Some Git aliases.

Xavier suggested I blog my Git aliases.

	ci = commit -v
	prune-all = !git remote | xargs -n 1 git remote prune
	record = !git add -p && git ci
	amend-record = !git add -p && git ci --amend
	stoat = !toilet -f future STOATS
	update-master = !git checkout master && git pull -r
	lol = log --graph --decorate --pretty=oneline --abbrev-commit
	lola = log --graph --decorate --pretty=oneline --abbrev-commit --all

Mostly1 self-explanatory.

git ci
Shorter than git commit, and -v shows you what you’re about to commit.
git prune-all
From the Git wiki.
git record; git amend-record
I started using these as a Darcs refugee, but they’re also a good way to avoid doing git add -p && git commit -a through overly-active muscle memory. I could probably simplify them to use git commit -p.
git lol; git lola
…come from Conrad Parker.

What’re your favourites?

  1. No, I don’t remember why I added git stoat either. []

9 Replies to “Some Git aliases.”

  1. I’ve been using lol and lola for a while now, and I just couldn’t do without them.

    I’m also always running in the “git add -p; git commit -a” trap, so I’ll take a serious look at that record alias. :)


  2. a bunch of things I’ve stolen around GitHub and the kernel mailing list:

           # patch: Generate the patch of a commit
            # Usage: git patch 
            patch = log -p --no-walk
            # me: Show all the commits I have done to the kernel
            me = log --tags --source --oneline
            # author: Show all the commits a specificed author has done to the kernel
            # Usage: git author 
            author = "!sh -c 'git log --tags --source --oneline --author=\"$1\"' -"
            # Usage: git whois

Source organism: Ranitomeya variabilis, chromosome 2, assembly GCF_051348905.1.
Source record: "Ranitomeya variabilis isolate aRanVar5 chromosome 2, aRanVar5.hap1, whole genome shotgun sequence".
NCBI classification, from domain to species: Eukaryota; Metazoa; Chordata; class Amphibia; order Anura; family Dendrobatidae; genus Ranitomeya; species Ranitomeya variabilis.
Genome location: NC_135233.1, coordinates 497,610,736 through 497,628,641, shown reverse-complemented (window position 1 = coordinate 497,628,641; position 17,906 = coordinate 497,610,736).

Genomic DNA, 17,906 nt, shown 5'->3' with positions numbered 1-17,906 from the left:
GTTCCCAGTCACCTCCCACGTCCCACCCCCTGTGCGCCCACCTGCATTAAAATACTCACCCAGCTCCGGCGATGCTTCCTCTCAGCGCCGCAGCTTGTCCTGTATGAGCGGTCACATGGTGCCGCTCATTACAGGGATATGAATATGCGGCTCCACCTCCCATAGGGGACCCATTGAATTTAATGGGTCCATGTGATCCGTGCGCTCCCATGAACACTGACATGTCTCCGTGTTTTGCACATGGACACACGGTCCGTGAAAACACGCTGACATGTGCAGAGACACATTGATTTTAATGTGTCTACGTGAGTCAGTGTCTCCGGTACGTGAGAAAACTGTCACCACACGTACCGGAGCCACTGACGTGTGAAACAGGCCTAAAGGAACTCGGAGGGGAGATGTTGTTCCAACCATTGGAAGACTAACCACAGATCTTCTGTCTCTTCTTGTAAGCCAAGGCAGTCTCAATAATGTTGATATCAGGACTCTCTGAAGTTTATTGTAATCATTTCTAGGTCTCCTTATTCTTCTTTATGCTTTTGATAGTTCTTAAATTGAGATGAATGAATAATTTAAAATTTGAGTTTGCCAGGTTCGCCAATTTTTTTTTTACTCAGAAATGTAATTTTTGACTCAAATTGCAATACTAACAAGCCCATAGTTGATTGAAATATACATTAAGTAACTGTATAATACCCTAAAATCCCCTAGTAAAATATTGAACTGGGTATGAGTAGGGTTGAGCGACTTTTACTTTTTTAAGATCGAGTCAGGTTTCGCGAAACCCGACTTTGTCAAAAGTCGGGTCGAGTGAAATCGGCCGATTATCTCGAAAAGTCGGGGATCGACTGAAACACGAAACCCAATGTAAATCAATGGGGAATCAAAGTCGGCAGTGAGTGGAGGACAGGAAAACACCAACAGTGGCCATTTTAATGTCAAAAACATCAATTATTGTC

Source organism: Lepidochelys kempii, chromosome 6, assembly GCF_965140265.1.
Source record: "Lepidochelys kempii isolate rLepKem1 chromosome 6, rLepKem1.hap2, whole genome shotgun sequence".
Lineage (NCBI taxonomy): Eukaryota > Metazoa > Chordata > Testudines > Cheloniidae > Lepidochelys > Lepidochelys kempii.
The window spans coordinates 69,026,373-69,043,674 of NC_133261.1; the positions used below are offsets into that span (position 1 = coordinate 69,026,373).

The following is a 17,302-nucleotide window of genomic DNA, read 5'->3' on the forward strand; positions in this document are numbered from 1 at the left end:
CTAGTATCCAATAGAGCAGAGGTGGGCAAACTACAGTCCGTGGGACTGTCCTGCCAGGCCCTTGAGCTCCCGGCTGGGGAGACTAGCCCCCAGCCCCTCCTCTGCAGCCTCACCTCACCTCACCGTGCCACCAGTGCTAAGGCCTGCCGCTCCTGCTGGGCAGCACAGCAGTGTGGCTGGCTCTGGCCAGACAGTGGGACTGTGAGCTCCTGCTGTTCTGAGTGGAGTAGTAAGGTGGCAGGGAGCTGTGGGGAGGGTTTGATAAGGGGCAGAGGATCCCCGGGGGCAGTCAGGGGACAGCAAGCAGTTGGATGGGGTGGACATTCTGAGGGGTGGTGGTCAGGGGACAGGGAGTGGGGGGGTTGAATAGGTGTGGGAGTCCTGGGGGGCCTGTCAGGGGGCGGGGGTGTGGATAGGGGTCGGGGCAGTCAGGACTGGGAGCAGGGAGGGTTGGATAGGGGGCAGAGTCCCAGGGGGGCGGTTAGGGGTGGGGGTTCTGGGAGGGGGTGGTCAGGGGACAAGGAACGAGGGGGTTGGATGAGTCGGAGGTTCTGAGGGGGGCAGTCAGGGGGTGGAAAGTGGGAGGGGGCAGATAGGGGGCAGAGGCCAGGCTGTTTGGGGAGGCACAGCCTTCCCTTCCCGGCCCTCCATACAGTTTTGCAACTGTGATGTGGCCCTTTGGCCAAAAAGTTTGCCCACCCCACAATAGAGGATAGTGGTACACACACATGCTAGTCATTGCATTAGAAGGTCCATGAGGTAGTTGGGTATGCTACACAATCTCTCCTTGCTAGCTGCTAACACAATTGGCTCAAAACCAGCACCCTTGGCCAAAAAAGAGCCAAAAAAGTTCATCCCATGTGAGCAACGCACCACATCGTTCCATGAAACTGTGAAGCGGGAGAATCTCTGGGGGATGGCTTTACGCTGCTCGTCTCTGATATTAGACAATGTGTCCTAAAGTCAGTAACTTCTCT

whois = "!sh -c 'git log -i -1 --pretty=\"format:%an \n\" --author=\"$1\"' -"
            # Usage: git whatis 
            whatis = show -s --pretty='tformat:%h (%s, %ad)' --date=short
            # fixup: Update the previous commit using the same commit message
            fixup = !git add -p && git commit --amend -C HEAD

    fixup is mostly because I like to commit immediately and then do stuff like whitespace cleaning of the newly committed code, or fixing typos in the docs, or adding tests, before pushing.

  3. At work, we use git a lot like most people use svn as a central code repository. As a result, there is a policy in place to prevent merge commits and enforced with hooks. In svn-land, “svn up” is vaguely equivalent to “git pull –rebase” so I’ve got an alias named “git up” which does just that. I also added an alias named “down” that is just “push”. The workflow is when a merge commit gets rejected, I’ve simply got to to:

    git up && git down

    It makes me laugh every single time.

    A few others:
    wdiff = diff –color-words
    wshow = show –color-words
    egrep = grep -E
    createpatch = format-patch -M -C –patience –full-index
    diffstat = diff –stat
    staged = diff –cached
    unstaged = diff

  4. cp = cherry-pick
    ci = commit
    co = checkout
    st = status
    stu = status –untracked=no
    br = branch
    up = pull –rebase

  5. So, you can make autosquash default to yes, which is nice, so my ‘rbi’ alias means I just type ‘git rbi’ compulsively to automatically clean up history.

    These are my shell functions:

    gd() {
        PAGER="vim -" git diff $*
    gs() {
        PAGER="vim -" git show $*
    gc() { # show the file $2 from the ref $1
        PAGER="vim -" git cat-file -p $(git ls-tree $1 $2 | awk '{ print $3; }')

    And my aliases:

            rbi = rebase -i
            rbs = rebase --skip
            rba = rebase --abort
            rbc = rebase --continue
            dac = describe --all --contains # find tag/branch for commit
            whatis = show -s --pretty='tformat:%h (%s, %ad)' --date=short
            addrb = filter-branch --msg-filter ~/bin/r-b # adds reviewed-by tag in conjunction with the following script

    and ~/bin/r-b:

    if [ -n "$GIT_AUTHOR_NAME" ] && [ -n "$GIT_AUTHOR_EMAIL" ]; then
    elif [ -n "$(git config --get" ] &&
         [ -n "$(git config --get" ]; then
        MY_ID="$(git config --get "
    if [ -z "$ARGS" ] && [ -n "$MY_ID" ]; then
        ARGS="Reviewed-by: $MY_ID"
    elif [ "x$ARGS" = "whot" ]; then
        ARGS="Reviewed-by: Peter Hutterer "
    # Build the awk command line, reverse param orders:
    for i in "$ARGS"; do
      cmd="print \"$i\"; $cmd"
    # Insert lines after the first/last empty line:
    cat | awk \
       "BEGIN {
        /Signed-off-by/ || /Reviewed-by/ || /Tested-by/ || /Reported-by/ {
        END {
            if (needs_blank) {
                print \"\"

    [Edited to add pre tags.]

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